With Thanksgiving just days away, many of us have a holiday off work to look forward to this week. The question remains – will you disconnect from work completely?

Mashable.com wondered will you check your email over the holiday weekend? A valid question as it turns out. More than half of us check our work emails at least once.

According to Mashable:

A new survey from Xobni and Harris Interactive says 59% of employed American adults check their e-mail during holidays like Thanksgiving and Christmas. Of the 59%, more than half (55%) check their work e-mails at least once a day, while about 28% check their e-mails multiple times throughout the day.

The survey was conducted online among 2,179 adults, 18 and older, earlier this month.

The article also noted how workers felt about receiving those messages – noting that 41 percent were “annoyed” or “frustrated” to see them in their inboxes, while 12 percent expressed a feeling of “dread.” It’s not all bad news. About 19 percent considered the messages “a welcome distraction.”

For those employees and managers who find it difficult to disconnect, or even take time off, the key to enjoying a little holiday time may be in the preparation. WorldatWork.com offered six eBoot Camp-approved tips that workers in any industry might find useful this time of year. It may help stave off staring at email on your BlackBerry during while your cousin carves the turkey on Thursday.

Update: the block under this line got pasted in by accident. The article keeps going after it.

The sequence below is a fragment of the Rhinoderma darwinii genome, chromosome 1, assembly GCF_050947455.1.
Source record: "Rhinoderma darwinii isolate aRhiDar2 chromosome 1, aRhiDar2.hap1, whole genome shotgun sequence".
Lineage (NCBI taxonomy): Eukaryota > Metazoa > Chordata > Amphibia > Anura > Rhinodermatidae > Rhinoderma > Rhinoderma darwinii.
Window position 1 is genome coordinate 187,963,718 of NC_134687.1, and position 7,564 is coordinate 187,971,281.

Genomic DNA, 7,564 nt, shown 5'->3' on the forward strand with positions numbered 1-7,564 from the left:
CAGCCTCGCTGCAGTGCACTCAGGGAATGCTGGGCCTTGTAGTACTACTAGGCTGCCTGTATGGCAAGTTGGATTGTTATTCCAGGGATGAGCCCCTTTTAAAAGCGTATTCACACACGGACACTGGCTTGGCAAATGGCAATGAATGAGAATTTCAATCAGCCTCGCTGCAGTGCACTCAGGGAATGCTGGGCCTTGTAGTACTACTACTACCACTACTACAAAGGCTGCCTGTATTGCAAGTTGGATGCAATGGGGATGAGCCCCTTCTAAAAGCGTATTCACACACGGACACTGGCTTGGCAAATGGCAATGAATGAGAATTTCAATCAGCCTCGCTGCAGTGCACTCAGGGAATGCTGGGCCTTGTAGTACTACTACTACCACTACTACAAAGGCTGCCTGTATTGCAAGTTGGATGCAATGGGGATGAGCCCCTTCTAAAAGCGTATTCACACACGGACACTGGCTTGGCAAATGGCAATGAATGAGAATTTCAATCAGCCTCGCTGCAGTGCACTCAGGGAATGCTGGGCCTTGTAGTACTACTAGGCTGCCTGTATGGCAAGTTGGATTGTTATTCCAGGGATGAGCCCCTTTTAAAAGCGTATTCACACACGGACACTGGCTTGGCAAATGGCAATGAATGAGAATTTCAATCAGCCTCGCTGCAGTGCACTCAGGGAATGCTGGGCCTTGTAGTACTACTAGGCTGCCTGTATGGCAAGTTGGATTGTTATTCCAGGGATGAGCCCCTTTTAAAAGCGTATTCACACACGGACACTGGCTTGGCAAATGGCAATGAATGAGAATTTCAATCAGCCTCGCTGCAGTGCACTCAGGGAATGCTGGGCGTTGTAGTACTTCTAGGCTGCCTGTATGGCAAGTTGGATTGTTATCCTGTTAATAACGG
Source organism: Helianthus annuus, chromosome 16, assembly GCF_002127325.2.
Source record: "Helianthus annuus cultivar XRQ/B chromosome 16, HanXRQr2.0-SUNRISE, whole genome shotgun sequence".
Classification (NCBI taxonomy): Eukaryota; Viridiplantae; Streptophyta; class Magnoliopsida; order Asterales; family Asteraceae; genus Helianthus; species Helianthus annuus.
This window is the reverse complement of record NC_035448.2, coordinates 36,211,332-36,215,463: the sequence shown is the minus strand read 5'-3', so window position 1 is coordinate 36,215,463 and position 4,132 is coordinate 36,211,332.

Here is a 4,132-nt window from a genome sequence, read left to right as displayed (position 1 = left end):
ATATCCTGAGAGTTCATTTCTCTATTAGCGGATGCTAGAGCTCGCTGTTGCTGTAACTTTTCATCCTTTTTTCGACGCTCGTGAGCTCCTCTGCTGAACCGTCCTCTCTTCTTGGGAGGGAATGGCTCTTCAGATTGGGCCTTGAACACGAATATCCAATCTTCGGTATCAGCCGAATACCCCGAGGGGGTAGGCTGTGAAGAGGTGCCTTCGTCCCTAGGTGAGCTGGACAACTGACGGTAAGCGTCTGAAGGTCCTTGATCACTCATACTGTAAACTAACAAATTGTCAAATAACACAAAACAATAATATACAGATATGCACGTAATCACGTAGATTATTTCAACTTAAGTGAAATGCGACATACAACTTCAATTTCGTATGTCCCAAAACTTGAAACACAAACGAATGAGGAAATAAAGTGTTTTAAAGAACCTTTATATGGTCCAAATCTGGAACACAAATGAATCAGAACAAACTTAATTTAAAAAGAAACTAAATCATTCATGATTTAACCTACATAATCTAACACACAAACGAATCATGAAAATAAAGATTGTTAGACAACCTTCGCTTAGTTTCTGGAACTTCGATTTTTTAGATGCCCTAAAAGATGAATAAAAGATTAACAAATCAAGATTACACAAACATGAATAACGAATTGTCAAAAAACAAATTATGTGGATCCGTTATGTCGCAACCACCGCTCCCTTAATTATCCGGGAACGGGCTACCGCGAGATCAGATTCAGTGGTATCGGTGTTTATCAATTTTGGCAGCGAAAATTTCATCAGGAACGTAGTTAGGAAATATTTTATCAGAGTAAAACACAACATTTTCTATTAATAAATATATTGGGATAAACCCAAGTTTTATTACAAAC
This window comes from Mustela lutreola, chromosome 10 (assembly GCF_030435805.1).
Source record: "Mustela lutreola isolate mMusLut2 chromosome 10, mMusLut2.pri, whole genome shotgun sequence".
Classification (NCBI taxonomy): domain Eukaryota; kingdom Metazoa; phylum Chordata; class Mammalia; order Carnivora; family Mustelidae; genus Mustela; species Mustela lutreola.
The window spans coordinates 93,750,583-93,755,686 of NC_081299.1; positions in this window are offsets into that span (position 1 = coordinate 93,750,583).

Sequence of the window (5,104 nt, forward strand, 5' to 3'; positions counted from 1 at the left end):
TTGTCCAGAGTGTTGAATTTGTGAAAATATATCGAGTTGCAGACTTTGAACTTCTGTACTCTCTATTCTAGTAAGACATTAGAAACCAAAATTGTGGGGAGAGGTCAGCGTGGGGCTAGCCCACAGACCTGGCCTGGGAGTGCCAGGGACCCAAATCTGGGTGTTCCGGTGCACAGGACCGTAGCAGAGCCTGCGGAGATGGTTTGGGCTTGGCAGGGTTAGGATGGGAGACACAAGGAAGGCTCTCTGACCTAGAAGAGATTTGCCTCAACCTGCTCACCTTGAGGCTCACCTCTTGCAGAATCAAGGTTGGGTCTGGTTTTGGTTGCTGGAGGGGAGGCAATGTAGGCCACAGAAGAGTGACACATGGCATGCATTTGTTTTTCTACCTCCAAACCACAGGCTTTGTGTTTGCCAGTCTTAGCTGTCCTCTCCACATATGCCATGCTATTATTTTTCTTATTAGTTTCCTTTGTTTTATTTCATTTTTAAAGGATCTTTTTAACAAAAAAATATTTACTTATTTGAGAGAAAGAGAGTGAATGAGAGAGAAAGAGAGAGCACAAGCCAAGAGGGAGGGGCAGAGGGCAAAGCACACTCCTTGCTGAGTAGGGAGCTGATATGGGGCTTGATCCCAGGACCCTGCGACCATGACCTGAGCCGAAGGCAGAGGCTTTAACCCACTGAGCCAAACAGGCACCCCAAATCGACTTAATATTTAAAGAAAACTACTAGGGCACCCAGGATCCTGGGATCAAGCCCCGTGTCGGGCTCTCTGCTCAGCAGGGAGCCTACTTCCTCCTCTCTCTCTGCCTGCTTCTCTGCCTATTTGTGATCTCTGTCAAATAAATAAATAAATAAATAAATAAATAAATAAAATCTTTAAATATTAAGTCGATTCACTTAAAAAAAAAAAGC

Here they are:

  • Get on the calendar. Discuss your vacation schedule with your boss early. This increases the chances of having your request approved and allows your supervisor to manage projects accordingly.
  • Take inventory. Create a checklist of items that must be completed before you leave so you don’t overlook any details.
  • Get a backup. Talk to your supervisor about who can handle your tasks while you’re away.
  • Spread the word. Let others know when you’ll be out and who has been assigned as your point person.
  • Set ground rules. To truly enjoy your time off, disconnect from work as much as possible. If you must check in, establish “office hours” so colleagues are aware of the days and times you’re available.
  • Have a re-entry plan. On your first day back, arrive at work a little early or clear your morning schedule so you can check messages and refresh your memory on assignments.

What are some of your tips for taking off work for the holidays that allow you to enjoy family time without letting work tasks get out of hand?